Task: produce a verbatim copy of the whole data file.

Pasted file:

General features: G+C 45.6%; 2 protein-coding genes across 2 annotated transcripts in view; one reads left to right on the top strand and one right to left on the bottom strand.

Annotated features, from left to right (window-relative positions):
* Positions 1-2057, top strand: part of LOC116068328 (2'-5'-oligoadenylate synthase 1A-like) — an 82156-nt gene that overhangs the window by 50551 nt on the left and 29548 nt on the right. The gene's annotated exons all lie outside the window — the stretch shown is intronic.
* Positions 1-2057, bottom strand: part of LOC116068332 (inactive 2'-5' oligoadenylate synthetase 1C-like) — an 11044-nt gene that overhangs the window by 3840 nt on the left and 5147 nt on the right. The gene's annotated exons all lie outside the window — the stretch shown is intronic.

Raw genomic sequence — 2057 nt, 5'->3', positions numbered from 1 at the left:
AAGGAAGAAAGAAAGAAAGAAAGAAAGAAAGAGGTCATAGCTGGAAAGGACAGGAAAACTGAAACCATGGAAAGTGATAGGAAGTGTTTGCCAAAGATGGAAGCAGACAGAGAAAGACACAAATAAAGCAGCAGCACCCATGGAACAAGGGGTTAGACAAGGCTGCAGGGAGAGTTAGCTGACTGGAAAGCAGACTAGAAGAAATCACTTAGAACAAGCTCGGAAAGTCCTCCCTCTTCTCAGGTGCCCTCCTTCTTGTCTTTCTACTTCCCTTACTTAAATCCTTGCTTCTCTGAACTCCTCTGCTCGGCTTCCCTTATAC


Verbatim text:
General features: G+C 45.6%; 2 protein-coding genes across 2 annotated transcripts in view; one reads left to right on the top strand and one right to left on the bottom strand.

Annotated features, from left to right (window-relative positions):
* Positions 1-2057, top strand: part of LOC116068328 (2'-5'-oligoadenylate synthase 1A-like) — an 82156-nt gene that overhangs the window by 50551 nt on the left and 29548 nt on the right. The gene's annotated exons all lie outside the window — the stretch shown is intronic.
* Positions 1-2057, bottom strand: part of LOC116068332 (inactive 2'-5' oligoadenylate synthetase 1C-like) — an 11044-nt gene that overhangs the window by 3840 nt on the left and 5147 nt on the right. The gene's annotated exons all lie outside the window — the stretch shown is intronic.

Raw genomic sequence — 2057 nt, 5'->3', positions numbered from 1 at the left:
AAGGAAGAAAGAAAGAAAGAAAGAAAGAAAGAGGTCATAGCTGGAAAGGACAGGAAAACTGAAACCATGGAAAGTGATAGGAAGTGTTTGCCAAAGATGGAAGCAGACAGAGAAAGACACAAATAAAGCAGCAGCACCCATGGAACAAGGGGTTAGACAAGGCTGCAGGGAGAGTTAGCTGACTGGAAAGCAGACTAGAAGAAATCACTTAGAACAAGCTCGGAAAGTCCTCCCTCTTCTCAGGTGCCCTCCTTCTTGTCTTTCTACTTCCCTTACTTAAATCCTTGCTTCTCTGAACTCCTCTGCTCGGCTTCCCTTATAC